A digital single-lens reflex camera, aka DSLR, is a very popular type of camera known for its ability to use multiple types of lenses, as the user can switch them at will.
DSLR cameras are renowned for their high-quality images as well as tripods and their many accessories. While there might be an accessory for every occasion, these are also expensive cameras.
Generally, you’ll pay $500-$900 for an entry-level DSLR camera, plus more for tripods, lenses, and other accessories. But for that price, you’d be getting a very high-quality camera.
As a side note, you can put high-end lenses on cheaper DSLR cameras to improve the quality of your photos.
DSLRs can be more complicated because the various parts take up lots of space and attention, such as the complex viewfinders, sensors, and mirrors that make the camera more daunting than it really is.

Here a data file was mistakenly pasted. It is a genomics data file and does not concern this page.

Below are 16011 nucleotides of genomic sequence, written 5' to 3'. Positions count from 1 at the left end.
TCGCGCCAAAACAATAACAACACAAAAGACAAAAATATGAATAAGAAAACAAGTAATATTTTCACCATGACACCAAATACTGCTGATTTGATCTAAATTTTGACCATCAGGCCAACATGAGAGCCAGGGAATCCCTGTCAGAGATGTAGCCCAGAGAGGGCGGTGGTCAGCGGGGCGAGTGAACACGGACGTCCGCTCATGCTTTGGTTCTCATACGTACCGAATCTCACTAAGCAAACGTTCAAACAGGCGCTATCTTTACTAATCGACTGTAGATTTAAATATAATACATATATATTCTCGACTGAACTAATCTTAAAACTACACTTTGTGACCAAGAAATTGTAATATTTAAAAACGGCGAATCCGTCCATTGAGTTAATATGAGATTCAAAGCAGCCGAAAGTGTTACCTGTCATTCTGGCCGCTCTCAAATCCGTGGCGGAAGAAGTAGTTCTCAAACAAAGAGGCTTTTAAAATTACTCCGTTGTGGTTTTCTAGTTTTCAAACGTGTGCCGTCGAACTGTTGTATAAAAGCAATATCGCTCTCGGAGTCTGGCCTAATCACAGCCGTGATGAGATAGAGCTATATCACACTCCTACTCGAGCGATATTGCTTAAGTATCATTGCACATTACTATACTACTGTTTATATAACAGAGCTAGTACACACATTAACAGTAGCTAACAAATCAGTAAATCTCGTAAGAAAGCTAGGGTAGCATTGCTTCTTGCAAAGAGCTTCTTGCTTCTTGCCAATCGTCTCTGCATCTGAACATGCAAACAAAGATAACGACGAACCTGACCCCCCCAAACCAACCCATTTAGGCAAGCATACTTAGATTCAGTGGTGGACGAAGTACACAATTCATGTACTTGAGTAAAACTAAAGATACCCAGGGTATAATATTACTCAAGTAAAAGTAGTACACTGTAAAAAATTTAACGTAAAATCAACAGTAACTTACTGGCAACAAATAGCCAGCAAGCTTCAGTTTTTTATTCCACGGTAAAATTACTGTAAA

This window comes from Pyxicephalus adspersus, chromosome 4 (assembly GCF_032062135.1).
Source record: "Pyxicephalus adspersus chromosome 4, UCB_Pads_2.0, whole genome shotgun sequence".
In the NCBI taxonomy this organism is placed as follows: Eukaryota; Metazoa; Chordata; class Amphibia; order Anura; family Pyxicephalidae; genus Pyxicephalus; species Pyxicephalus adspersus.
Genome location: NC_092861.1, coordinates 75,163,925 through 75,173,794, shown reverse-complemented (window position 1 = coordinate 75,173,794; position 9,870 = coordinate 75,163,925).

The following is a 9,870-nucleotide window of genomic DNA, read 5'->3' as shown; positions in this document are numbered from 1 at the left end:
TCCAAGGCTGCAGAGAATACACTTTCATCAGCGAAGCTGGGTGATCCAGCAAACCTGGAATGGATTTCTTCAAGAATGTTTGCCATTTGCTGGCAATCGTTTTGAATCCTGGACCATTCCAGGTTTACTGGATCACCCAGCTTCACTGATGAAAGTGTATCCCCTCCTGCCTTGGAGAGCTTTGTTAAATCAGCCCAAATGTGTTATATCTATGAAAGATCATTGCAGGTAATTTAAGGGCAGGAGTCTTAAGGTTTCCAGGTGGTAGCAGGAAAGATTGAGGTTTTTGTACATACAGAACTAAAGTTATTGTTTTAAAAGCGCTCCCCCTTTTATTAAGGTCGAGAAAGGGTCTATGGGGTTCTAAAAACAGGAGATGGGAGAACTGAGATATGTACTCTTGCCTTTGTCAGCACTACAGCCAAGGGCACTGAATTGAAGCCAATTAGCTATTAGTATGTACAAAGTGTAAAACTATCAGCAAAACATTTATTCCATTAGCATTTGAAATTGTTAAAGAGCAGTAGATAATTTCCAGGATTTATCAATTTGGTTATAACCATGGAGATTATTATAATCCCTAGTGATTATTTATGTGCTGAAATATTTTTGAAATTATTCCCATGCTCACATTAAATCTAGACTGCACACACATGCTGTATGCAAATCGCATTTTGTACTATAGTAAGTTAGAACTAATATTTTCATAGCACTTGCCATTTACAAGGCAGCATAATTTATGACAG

However, they’re perfect for displaying an exact optical image of the photo you’re about to take and modifying aperture settings, exposure, and more.
Where Do Smartphone Cameras Fit In?
Everyone has a smartphone with a somewhat decent camera on it. Yet, many of us forget that you had to buy cameras before they came about. If you needed to take pictures before smartphone cameras, you either bought a cheap, point and shoot box, a disposable, or sprung for a more expensive DSLR.
Now anyone can take pictures and edit them to a reasonable degree without buying a dedicated camera.
The greatest strength of smartphone cameras is that while you may not always have your DSLR with a 200mm lens, you pretty much always have your phone on you, right? This leads to many more spontaneous photos that would have otherwise never been captured.
In addition to the convenience factor, there are editing apps available to finish up pictures before posting them to your platform of choice, plus most of us have cloud backups. Smartphones provide a streamlined, user-friendly photography experience, even if it lacks the DSLR camera’s high-quality and other customization features.